With the NBA Draft 2008 approaching, I was wondering if it’s still a dream to be drafted by a NBA team. The decline of the US dollar and the financial improvement of top European clubs has reduced the gap between NBA franchises and the top teams of The Continent.
To start with, you have to know that the NBA fixes the salaries of NBA rookies, the result of some huge amounts paid over long periods to rookies (recall Glenn Robinson) before they ever played a game in the big league. So today, every player drafted in the first round has a guaranteed contract for two seasons and three optional seasons.
For example, the player drafted at No. 1 this year knows that he will earn $8.339 million in his first two seasons combined. Even with an exchange rate of €1 to $1.50, this is still a large amount in Euros. But this salary is gross, so the player has to pay 29% tax on the amount; so he will only earn $5.920 million USD, about €4 million, in two years.
If you go to the middle of the first round, the guaranteed salary for a player drafted 15th in the first two seasons combined will be about $2 million net. This is €1.3 million in two years, so about €650,000 per season. Guaranteed. This is a salary that good European players are paid in Europe.
So for a 22-year-old Euroleague player with NBA potential, this is not really a big deal and he may earn more in Europe. An example of this was the case with Fran Vazquez, who refused an offer from the Orlando Magic to take a better contract in Spain.
When we go to the final spot in the first round, the last spot that gets a guaranteed contract, the salary is even lower. The 30th spot is worth $1.6 million in two years which corresponds to approximately €400.000 net. This is already a common salary for a Euroleague player. If you go after rumors of what certain players are getting paid in Russia, Greece or Spain, 400K is nothing.
So after all this, is it still worth it for a European player to get drafted at all? Of course, if you go to the Top 10-15, you can earn a contract that is probably higher than what you can get in Europe. Below this, I have some doubts.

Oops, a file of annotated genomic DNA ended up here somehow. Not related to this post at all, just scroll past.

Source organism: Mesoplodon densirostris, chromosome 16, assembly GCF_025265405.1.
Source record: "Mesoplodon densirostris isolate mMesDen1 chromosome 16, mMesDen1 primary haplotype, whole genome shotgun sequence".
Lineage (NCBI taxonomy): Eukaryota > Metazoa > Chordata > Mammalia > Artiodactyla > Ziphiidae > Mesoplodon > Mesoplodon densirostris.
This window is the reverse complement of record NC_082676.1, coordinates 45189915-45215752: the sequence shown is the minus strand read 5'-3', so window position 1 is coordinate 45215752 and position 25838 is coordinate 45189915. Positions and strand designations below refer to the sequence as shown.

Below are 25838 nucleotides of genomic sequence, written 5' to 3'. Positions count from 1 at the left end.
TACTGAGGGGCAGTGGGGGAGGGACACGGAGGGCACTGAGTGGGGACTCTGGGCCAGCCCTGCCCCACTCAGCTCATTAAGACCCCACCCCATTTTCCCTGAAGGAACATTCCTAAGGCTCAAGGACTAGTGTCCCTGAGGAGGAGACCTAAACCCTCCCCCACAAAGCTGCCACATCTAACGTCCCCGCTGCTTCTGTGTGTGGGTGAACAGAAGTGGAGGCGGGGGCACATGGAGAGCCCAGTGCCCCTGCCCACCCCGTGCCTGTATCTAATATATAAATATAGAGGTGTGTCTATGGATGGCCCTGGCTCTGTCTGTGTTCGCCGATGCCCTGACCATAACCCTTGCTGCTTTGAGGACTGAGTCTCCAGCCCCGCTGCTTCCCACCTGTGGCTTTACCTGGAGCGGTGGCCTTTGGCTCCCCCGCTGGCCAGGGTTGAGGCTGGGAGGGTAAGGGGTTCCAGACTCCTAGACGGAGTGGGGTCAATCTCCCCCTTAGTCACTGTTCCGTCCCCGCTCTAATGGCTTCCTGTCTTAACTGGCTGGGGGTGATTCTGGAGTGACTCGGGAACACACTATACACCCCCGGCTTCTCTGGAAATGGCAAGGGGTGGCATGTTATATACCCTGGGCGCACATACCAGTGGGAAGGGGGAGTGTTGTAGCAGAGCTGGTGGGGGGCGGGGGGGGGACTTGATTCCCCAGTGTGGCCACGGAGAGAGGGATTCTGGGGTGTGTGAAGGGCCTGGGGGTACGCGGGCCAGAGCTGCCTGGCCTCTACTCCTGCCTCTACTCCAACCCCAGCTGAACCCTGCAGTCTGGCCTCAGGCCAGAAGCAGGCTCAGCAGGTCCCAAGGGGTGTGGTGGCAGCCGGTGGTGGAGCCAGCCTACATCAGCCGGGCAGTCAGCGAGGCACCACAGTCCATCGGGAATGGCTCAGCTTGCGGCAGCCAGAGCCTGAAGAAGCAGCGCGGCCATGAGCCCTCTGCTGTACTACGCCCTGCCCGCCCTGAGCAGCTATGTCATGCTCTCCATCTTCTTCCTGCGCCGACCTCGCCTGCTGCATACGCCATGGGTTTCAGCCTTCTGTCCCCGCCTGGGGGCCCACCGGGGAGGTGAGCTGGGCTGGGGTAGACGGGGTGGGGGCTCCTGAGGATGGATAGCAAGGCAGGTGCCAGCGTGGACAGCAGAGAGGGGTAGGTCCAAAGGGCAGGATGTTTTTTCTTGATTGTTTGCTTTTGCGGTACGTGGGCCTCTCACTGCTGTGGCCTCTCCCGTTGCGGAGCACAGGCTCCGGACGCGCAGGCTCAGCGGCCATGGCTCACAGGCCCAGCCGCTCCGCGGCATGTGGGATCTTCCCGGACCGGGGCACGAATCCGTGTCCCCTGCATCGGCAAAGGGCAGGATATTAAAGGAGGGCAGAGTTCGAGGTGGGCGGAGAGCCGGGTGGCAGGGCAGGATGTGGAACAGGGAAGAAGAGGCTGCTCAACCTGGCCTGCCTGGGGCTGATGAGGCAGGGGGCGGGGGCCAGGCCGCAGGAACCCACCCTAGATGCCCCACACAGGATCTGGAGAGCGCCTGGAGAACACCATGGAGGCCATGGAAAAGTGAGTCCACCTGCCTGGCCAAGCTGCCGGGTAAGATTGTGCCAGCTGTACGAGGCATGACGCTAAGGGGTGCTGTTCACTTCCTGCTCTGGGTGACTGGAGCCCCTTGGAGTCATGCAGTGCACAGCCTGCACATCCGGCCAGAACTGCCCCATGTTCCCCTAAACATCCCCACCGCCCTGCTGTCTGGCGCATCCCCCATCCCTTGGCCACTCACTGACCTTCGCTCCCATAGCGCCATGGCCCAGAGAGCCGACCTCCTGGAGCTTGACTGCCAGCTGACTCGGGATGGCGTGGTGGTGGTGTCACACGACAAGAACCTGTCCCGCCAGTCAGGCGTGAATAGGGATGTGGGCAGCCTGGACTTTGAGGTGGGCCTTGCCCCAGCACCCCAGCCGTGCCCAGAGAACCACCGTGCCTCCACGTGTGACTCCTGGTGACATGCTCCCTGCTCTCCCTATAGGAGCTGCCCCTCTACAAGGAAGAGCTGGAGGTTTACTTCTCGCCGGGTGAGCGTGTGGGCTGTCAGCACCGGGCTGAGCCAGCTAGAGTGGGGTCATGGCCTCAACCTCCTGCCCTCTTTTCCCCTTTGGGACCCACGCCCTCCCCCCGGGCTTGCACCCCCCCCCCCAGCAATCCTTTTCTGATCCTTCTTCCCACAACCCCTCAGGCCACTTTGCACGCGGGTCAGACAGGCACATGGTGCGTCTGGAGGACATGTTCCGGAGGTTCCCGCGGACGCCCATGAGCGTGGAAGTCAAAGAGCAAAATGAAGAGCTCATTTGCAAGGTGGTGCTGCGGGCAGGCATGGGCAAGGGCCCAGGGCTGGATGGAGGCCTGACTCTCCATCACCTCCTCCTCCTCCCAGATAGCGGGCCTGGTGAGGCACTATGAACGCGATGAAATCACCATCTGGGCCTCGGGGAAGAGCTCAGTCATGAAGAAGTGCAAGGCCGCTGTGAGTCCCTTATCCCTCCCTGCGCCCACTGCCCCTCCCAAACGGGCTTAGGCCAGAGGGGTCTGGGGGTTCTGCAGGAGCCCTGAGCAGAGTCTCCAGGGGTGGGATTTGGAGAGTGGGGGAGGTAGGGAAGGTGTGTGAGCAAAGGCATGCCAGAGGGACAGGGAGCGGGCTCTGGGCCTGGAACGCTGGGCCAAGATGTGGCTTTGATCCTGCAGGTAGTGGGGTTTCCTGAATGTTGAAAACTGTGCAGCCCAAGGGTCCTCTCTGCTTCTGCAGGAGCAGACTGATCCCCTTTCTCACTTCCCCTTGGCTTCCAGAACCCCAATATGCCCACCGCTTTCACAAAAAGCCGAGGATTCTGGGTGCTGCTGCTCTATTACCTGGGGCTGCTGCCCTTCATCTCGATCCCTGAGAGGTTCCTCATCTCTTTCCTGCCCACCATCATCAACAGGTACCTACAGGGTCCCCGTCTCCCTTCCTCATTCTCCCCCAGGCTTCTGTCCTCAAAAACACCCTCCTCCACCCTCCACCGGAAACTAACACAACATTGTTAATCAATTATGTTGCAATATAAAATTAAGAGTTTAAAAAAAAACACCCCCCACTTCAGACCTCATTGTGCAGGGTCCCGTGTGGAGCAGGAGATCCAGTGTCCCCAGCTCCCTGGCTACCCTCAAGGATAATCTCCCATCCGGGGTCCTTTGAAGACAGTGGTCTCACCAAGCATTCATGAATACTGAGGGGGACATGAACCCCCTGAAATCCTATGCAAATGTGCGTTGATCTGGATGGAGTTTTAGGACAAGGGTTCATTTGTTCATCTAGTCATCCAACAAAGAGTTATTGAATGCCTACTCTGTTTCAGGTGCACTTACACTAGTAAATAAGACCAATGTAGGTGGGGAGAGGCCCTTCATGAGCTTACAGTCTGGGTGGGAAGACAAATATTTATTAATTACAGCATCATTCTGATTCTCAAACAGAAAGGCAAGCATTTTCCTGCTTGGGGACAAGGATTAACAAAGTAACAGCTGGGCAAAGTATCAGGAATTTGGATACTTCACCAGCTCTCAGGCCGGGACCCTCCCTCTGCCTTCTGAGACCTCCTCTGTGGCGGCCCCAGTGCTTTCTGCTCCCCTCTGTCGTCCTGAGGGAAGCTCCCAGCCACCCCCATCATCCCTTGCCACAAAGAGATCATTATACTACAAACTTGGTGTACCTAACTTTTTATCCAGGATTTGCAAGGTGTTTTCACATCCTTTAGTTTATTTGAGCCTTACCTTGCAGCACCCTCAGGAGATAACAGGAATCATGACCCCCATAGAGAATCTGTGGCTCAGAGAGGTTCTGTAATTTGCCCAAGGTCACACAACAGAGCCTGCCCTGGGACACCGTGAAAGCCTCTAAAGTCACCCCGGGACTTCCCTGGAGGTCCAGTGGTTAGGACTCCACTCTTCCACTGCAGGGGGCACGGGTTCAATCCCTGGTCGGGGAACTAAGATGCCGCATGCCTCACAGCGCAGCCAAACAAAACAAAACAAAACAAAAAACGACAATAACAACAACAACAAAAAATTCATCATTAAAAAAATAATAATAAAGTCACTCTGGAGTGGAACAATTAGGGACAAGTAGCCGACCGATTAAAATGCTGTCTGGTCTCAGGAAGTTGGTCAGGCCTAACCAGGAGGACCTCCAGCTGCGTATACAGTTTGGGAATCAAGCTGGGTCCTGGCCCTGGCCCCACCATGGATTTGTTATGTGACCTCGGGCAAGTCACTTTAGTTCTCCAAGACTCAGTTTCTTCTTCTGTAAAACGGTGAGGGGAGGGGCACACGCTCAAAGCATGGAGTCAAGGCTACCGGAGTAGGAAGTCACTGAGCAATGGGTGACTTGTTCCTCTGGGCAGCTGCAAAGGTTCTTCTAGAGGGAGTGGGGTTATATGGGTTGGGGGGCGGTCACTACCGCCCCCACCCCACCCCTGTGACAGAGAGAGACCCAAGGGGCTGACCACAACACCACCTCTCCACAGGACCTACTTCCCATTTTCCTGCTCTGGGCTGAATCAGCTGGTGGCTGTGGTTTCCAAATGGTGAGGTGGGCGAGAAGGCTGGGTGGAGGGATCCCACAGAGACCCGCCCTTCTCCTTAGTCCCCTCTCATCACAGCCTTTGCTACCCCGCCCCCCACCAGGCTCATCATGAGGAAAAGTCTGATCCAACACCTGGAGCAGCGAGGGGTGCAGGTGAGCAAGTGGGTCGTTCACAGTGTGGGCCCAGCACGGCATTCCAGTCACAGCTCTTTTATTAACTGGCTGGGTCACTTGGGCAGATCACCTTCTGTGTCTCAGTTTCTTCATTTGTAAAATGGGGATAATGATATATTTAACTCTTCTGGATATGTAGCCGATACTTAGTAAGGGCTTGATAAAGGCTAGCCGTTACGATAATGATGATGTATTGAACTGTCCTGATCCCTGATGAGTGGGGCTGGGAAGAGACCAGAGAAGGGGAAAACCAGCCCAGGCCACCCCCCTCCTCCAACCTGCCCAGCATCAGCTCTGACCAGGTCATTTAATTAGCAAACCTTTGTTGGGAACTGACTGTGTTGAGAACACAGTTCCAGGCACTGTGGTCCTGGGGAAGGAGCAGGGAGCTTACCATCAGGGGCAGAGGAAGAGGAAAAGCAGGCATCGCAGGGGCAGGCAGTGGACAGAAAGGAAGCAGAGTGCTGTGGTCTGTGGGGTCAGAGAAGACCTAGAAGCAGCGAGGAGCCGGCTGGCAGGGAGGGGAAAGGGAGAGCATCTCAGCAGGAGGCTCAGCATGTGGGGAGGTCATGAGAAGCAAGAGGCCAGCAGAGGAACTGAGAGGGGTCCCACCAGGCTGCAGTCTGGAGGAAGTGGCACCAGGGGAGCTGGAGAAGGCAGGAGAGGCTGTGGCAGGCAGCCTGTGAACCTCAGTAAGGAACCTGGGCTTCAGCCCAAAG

Can we say that there is already a trend for fewer Europeans to be drafted because of this? Maybe. At least the names that you see in the last spots of the first round will no longer be top European players like Tiago Splitter, for example (I hope so for every NBA franchise). These guys will never come to the NBA for the maximum salary that they can get there, as any European club can offer more.
Another solution is to be drafted in the 2nd round or not at all and only join the NBA at a later age. This gives players the opportunity to land a contract more in line with the real skills and salary expectations, as the rules are less restricted for these players.
However, for mid- to low-first round US players, checking what the market can offer them in Europe may be worth it. This phenomenon may become reality for some collegiate players with a European background this season: Kosta Koufos or Pat Calathes are rumored to have already received professional offers from Europe which will probably be higher than any NBA team can offer them according to current rules. Will other US-born first-round picks follow them? Will the agents recognize this situation in the future?
Of course, this has been a possibility since the decline in the US dollar makes European salaries more and more attractive. So will we ever see a No. 1 pick refuse its NBA offer to move to Europe? And when will European teams recruit American high school players for their own (paid) youth programs and challenge the NCAA?
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